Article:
Exam Wrappers

Exam Wrappers

Photo: Linda A. Cicero / Stanford News Service

Students and professors alike can identify with the chagrin of seeing a less than desirable grade on an exam, but if on top of this students are struggling with how to move forward to improve, the situation can be even more frustrating. The answer lies in designing a fast and efficient method to help students pinpoint strengths and weaknesses in their studying habits and give them a plan for coming exams.

“Exam wrappers” may be the answer for students who need direction to help them improve their exam scores but aren’t sure where to start, according to Marsha C. Lovett.  Lovett designed this activity and discusses it in her chapter “Make Exams Worth More Than the Grade” in the book Using Reflection and Metacognition to Improve Student Learning (Kaplan, Silver, et al., eds.)

How to Set Up Exam Wrappers

Exam wrappers are quick quiz-type questionnaires to help students reflect on what they got wrong on the test and create a plan to improve on the next one. Just three questions long, they are engineered to be quick and easy for students to complete while still covering the basic information:

1.  How did the student prepare for the exam?

This allows for reflection on what the student did right while studying, and what they can improve on for next time. For example, if they write down that they crammed for the test, studied minimally, or studied concepts but not more specific problems, for example, they will begin to associate this method of studying with their presumably lower test grade. Alternatively, good study practices will support a higher test grade and let the student know they are studying optimally.

2. What errors did the student make?

This section asks the student to analyze which problems they answered incorrectly. Do they notice a trend with a certain concept or type of problem? Are any of the problems they had trouble with due to a possible lack of/inefficient method of studying? If so, they can look back to Question 1 and see where they might have fallen short in their studying habits (or lack thereof).

3. How should the student study for the next exam?

Here, the student considers the possible correlations between how they study and what they had trouble with. If, through the prior two questions, they have found a trend (such as not studying a concept enough and subsequently missing most problems related to that concept on the test), the student knows how to direct their studying for the next exam.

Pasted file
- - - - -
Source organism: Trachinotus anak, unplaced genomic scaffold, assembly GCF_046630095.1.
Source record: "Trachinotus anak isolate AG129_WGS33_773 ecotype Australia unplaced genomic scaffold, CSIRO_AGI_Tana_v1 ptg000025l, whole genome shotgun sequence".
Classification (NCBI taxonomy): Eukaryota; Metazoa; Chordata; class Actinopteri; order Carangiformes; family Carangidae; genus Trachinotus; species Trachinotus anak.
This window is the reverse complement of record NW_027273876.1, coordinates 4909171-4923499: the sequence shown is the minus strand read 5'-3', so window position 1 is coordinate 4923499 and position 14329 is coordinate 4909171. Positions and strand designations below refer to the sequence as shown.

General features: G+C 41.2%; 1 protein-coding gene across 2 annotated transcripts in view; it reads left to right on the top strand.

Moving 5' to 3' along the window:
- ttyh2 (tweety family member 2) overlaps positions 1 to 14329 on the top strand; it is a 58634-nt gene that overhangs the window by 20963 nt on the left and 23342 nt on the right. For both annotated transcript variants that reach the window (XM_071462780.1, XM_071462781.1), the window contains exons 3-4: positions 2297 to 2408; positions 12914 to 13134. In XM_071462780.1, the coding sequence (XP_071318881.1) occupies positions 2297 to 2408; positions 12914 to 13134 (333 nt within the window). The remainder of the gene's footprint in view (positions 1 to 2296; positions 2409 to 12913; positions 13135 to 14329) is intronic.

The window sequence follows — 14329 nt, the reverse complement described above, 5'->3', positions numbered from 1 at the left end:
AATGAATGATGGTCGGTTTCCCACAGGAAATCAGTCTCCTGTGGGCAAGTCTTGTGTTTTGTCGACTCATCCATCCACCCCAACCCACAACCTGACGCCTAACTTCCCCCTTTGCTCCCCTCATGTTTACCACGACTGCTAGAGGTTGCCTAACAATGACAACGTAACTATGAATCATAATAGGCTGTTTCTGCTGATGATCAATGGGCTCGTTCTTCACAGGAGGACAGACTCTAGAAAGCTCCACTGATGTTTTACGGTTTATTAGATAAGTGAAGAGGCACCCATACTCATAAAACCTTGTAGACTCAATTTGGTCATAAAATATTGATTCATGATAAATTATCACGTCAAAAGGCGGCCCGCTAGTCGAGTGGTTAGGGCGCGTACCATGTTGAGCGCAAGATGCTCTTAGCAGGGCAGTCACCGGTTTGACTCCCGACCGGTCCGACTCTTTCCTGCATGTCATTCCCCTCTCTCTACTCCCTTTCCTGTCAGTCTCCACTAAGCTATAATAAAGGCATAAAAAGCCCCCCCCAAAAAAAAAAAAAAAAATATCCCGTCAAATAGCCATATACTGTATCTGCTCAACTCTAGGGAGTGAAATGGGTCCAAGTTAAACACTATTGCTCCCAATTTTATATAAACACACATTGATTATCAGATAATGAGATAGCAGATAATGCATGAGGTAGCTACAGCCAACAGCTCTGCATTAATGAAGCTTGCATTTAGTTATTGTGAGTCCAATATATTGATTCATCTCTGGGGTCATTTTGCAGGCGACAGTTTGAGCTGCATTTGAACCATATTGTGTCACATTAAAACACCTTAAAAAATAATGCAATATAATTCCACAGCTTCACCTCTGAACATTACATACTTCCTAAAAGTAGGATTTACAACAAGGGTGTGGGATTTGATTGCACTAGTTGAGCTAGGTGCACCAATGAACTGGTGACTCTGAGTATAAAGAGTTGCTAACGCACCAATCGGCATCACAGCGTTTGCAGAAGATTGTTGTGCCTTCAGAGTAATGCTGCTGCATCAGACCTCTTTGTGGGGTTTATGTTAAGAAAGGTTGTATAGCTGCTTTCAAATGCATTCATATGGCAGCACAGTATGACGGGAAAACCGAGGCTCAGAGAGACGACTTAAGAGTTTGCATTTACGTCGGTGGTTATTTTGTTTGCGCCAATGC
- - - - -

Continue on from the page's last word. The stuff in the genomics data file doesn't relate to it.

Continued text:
Perhaps their greatest strength, however (besides providing a clear and visual way for students to associate their studying with their results) are the flexibility and ease that come with using the exam wrappers. Lovett writes that in order for the wrappers to be most effective they must be:  

  1. targeted on the metacognitive skills that instructors want their students to learn

  2. repeatable from multiple practice opportunities

  3. exemplified in diverse contexts

  4. grounded in the content of students' disciplinary learning.

How To Use Exam Wrappers

Lovett offers a five-step outline for how exam wrappers are used in the classroom:

  1. Students prepare for and take the exam using their typical study strategies.
  2. Instructors hand out the exam wrappers alongside the exam results and class time (probably only approximately 10 minutes) is devoted to filling them out. Alternatively, the exam wrappers can be homework, an inline assignment, and graded, and graded or ungraded.
  3. The instructor collects the exam wrappers. This step is necessary for a variety of reasons: if the instructor is making them an assignment, he/she needs to keep track of who has completed them. Additionally, collecting them and analyzing the students’ responses gives the instructional team a sense of strengths and weaknesses.
  4. At the time when students should begin studying for the next exam, the instructor returns the completed exam wrappers (from the previous exam) to students so they can revisit their responses. Another option is to give students a few minutes to reread their exam wrappers and then take a few minutes for students to share effective study strategies.
  5. (optional, but desirable): Repeat steps 2 through 4 for subsequent exams.

Sierra Freeman ‘15 is majoring in English with an emphasis in Creative Writing.

See Also

Turn an exam into a learning experience with two-stage exams, by Carl Wieman

Retrieval Practice: how recalling information helps students learn it better